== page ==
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I'm trying to figure out why the following example won't work.

class BaseClass(object):
    def __init__(self):
        self.count = 1

    def __iter__(self):
        return self

    def next(self):
        if self.count:
            self.count -= 1
            return self
        else:
            raise StopIteration


class DerivedNO(BaseClass):
    pass


class DerivedO(BaseClass):
    def __init__(self):
        self.new_count = 2
        self.next = self.new_next

    def new_next(self):
        if self.new_count:
            self.new_count -= 1
            return None
        else:
            raise StopIteration


x = DerivedNO()
y = DerivedO()

print x
print list(x)
print y
print list(y)

And here is the output:

<__main__.DerivedNO object at 0x7fb2af7d1c90>
[<__main__.DerivedNO object at 0x7fb2af7d1c90>]
<__main__.DerivedO object at 0x7fb2af7d1d10>
Traceback (most recent call last):
  File "playground.py", line 41, in <module>
    print list(y)
  File "playground.py", line 11, in next
    if self.count:
AttributeError: 'DerivedO' object has no attribute 'count'

As you can see the new method will not be overridden in DerivedO when I try to assign the next() method in __init__. Why is that? A simple call to next will work fine, but not at all when using iterating techniques.

Edit: I realize my question wasn't completely clear. The AttributeError isn't the problem I'm looking to solve. But it does show that next() is called on BaseClass instead of on DerivedO as I thought it would.

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1  
I think you just need to call the base class __init__ in your derived class constructor. –  sje397 Jul 27 '12 at 12:23
1  
@sje397: that's the point; the new_next method does not refer to count. –  Martijn Pieters Jul 27 '12 at 12:29
    
Interesting, when returning self from __iter__ the class-defined next is used, whatever next may have been set to on the instance. The same applies to the __iter__ method, patching it with a method using yield is also ignored. –  Martijn Pieters Jul 27 '12 at 12:34
    
Aha. Yeah, that's weird. –  sje397 Jul 27 '12 at 12:37
    
possible duplicate of Python __iter__ and for loops –  Martijn Pieters Jul 27 '12 at 12:39
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2 Answers

up vote 4 down vote accepted

You cannot monkeypatch either __iter__(self) or, by extension, next(self) on instances because these methods are treated as class methods instead as a CPython internal optimization (see Special method lookup for new-style classes for an in-depth rationale as to why this is).

If you need to monkeypatch these methods, you'll need to set them directly on the class instead:

class DerivedO(BaseClass):
    def __init__(self):
        self.new_count = 2
        self.__class__.next = self.__class__.new_next

    def new_next(self):
        if self.new_count:
            self.new_count -= 1
            return None
        else:
            raise StopIteration

The above will work; note that I set __class__.next to the unbound function new_next, not to the bound method.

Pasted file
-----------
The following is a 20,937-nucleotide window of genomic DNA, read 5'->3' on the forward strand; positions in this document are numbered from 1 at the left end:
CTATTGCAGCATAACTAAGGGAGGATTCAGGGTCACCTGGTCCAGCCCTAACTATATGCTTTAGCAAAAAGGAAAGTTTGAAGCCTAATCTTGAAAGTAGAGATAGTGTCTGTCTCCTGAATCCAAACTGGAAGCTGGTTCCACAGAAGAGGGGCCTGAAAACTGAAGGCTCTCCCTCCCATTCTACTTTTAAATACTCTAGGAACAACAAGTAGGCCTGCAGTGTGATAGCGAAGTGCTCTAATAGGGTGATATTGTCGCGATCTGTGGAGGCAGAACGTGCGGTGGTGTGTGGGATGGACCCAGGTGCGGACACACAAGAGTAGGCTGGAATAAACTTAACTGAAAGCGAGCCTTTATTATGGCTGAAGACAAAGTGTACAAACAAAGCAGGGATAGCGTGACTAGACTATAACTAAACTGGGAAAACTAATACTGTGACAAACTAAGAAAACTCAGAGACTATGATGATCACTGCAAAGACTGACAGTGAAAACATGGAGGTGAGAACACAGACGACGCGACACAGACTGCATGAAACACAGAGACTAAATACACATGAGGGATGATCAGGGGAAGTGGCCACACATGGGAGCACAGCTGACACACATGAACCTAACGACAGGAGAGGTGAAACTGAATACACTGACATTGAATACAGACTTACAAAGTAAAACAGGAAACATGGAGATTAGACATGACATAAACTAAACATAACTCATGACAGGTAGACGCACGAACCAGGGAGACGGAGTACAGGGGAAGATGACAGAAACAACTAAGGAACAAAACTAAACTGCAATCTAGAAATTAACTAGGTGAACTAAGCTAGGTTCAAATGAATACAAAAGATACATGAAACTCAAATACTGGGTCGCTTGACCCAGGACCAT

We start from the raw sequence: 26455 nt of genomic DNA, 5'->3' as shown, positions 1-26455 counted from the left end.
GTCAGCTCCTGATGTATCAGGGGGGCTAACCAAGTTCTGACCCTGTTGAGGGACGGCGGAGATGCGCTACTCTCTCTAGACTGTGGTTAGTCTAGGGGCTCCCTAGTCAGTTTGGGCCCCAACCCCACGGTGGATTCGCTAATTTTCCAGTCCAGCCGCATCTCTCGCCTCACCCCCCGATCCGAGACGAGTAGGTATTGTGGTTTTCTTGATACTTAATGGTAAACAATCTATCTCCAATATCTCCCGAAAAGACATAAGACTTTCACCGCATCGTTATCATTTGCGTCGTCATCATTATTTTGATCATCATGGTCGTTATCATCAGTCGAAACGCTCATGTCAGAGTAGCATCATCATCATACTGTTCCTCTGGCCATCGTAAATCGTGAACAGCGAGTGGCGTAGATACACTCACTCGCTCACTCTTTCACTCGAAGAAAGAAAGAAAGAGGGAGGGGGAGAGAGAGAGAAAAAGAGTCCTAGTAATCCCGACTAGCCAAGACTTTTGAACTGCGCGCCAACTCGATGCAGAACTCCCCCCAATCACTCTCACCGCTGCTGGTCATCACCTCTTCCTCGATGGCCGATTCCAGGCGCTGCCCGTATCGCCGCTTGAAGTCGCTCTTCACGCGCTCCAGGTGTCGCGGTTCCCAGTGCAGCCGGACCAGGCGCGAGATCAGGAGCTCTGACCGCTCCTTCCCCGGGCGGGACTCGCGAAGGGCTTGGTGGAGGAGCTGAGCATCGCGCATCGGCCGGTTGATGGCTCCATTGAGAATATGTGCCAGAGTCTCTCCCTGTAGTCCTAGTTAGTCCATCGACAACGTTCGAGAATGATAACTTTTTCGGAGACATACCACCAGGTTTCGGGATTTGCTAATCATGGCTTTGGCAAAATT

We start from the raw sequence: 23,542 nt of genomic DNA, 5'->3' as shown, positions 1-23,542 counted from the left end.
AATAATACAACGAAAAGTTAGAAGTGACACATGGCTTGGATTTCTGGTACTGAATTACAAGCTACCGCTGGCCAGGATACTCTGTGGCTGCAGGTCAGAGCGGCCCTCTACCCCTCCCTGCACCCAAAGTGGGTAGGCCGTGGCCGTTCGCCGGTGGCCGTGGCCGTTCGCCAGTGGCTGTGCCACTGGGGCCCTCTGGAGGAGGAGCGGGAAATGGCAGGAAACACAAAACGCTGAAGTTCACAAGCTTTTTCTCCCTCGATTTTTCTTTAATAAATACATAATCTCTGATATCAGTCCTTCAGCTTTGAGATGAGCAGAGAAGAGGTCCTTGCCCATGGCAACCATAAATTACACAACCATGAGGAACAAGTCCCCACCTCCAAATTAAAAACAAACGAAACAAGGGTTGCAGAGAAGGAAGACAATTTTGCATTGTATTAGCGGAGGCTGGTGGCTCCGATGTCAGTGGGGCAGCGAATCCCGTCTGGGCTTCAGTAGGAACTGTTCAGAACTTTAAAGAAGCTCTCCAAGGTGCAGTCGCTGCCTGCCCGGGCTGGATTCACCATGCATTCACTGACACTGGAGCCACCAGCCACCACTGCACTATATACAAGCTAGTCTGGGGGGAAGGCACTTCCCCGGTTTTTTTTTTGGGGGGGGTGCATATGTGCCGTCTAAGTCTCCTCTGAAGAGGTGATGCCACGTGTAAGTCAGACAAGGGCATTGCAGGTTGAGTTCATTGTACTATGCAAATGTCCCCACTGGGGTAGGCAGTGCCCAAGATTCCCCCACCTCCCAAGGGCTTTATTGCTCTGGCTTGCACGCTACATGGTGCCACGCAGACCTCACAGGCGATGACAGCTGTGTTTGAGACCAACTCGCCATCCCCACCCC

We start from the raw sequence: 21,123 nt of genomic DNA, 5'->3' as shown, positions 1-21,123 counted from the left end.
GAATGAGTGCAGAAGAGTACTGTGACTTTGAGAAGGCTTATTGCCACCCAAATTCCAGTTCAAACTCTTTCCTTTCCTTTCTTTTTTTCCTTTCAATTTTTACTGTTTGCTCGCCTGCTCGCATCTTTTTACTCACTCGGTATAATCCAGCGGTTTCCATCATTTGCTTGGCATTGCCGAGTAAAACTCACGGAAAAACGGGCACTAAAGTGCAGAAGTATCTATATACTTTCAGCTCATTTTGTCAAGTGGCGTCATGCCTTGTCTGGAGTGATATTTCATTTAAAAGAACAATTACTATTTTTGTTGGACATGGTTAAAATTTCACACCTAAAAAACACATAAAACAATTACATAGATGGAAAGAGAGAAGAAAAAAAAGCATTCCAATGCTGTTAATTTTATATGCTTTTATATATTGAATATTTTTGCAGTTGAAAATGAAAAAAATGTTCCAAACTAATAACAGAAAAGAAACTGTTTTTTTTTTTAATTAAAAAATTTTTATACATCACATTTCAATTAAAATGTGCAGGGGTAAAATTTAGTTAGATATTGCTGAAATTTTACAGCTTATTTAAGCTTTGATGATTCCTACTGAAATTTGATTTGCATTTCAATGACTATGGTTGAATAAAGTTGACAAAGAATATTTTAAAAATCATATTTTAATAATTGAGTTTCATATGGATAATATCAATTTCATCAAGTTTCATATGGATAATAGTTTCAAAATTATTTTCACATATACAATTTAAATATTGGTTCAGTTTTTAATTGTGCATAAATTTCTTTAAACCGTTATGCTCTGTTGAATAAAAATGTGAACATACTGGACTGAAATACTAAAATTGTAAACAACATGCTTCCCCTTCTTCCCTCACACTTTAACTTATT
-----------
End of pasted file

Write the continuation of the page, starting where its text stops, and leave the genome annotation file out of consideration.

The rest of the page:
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Ah I see, thank you. Everytime I think I know Python it always turns out there's a lot more to it! –  Fulkerson Jul 27 '12 at 12:52
    
This will work, but it's worth mentioning that at this point, you might as well just override the method using standard syntax (i.e. by putting next = new_next after the definition of new_next). The approach you use here is rather obfuscated! –  senderle Jul 27 '12 at 12:55
    
@senderle: I was assuming the OP had constructed an example to illustrate his problem. The monkeypatching could also happen on classes outside of his or her control, at which point the theory behind my answer still applies. –  Martijn Pieters Jul 27 '12 at 12:57
    
@MartijnPieters, OK, I see what you mean. I just thought it was worth mentioning as a caveat. –  senderle Jul 27 '12 at 12:59
    
Yeah, the idea was to select a lean next function during init depending on certain runtime information instead of having to go through a lot of ifs and elifs each iteration. But it's getting overly complex so I think I'll go for another approach instead. Mainly I was annoyed it didn't work the way I thought it should. –  Fulkerson Jul 27 '12 at 13:15
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Since DerivedO never initializes the count attribute, an AttributeError occurs when the next method is executed.

You could avoid this error by arranging for BaseClass.__init__ to be called (either explicitly, or by using super):

class DerivedO(BaseClass):
    def __init__(self):
        super(DerivedO, self).__init__()
        self.new_count = 2

    def next(self):
        if self.new_count:
            self.new_count -= 1
            return None
        else:
            raise StopIteration

Also, instead of defining new_next, you could simply override (redefine) next.

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2  
That's it though; the OP has an interesting question. Why can't you monkeypatch next? The iterator uses the class-defined next method, not the instance override. You are not addressing the real issue here. –  Martijn Pieters Jul 27 '12 at 12:32
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